Featured in Elle Magazine, Teen Vogue, BoF, The Cut, Fashionista, Green American Magazine, and Essence, Dominique is covering the intersections of sustainability and style to perfection, seeking “to heal our relationship to the Earth” and spark equitable change for economic wellbeing.
Q: Dominique, taking a leaf from your last virtual panel discussion, I’ll get straight to the subject, “What is most important for a fashion industry?!”
A: People. You, me, us. We have to understand ourselves first before we can fix fashion.
We often try to explain or justify our life, journey, and related emotions. But we get hurt and confused in the process, while the spirit is trying to play catch-up.
We often try to compartmentalise the human ecosystem – give definitions, judge actions and create our own rationale based on our own life experiences.
We are simple and complex at the same time. But until we heal ourselves first, we cannot heal fashion.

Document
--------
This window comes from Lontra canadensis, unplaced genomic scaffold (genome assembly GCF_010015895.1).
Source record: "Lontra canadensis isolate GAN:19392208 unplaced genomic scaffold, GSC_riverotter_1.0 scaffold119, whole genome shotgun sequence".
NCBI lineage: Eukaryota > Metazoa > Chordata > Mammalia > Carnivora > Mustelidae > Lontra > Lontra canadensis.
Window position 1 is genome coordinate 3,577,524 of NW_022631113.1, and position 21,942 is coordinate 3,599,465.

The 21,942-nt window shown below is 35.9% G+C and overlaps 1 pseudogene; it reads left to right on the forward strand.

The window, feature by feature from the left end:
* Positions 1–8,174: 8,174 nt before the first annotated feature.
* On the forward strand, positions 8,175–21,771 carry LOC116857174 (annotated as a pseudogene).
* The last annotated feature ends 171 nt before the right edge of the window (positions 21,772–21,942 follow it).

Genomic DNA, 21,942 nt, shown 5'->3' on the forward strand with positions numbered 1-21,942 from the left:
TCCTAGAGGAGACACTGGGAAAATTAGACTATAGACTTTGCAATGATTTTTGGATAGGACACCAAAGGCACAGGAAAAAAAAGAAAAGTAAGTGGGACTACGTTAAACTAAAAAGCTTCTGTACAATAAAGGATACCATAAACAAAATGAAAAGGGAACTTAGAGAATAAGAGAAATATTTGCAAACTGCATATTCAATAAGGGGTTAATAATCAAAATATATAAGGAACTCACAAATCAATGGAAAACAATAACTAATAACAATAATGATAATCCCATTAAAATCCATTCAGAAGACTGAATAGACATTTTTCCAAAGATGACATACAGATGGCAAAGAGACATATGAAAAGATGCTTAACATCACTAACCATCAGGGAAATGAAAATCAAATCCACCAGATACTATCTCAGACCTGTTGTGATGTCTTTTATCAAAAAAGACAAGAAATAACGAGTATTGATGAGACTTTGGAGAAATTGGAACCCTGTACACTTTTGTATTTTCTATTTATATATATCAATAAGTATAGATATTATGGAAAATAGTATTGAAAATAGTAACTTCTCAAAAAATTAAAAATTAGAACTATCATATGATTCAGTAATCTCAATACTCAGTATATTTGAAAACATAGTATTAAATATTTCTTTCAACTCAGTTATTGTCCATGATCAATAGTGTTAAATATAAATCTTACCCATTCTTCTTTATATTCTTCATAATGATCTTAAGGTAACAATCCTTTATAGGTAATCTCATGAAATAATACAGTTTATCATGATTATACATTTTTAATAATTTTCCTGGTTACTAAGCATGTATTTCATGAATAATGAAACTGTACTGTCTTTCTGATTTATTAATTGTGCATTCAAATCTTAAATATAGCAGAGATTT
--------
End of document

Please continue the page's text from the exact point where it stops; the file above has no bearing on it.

Every day I have to sit with myself … the uncomfortable parts of myself so that I can better define who I am — for myself.
We all use tools … various instruments to cultivate self-knowledge and wellbeing.
But we have to understand that restoring self and making life adjustments is about how the various parts of you work as a whole.
Integrated wholeness. Merging the beautiful layers. Stimulating and activating your personal ecosystem allows you to control your life – and that’s when you begin to thrive.
Once you tap into that, you’ll be beyond ‘human condition’… you’ll have an identity closer to that of nature.
Fashion trends will continue to change. In doing so, the number of fabrics used, the clothes thrown away, the waste, pollution, under different shapes and forms will keep on.
The only way forward is to work with consumers, and this is why these fashion influencers matter so much.
They’re making us understand that wearing what you have, for as long as you can, it is the right attitude.
That using recycled materials, is more luxurious than ever.
That compassion, empathy and inclusivity are required for a better future of fashion, and the world that we live in.
But most importantly, all fashion influencers told us that the road to better fashion starts with you.
Start by accepting who you are. Start healing yourself, start by going back to the mother nature.
Only then, you’ll begin your sustainable, eco-friendly, and cruelty-free journey.
Only then, you’ll become a force for better.
WTVOX – ‘Voicing the Future of Fashion’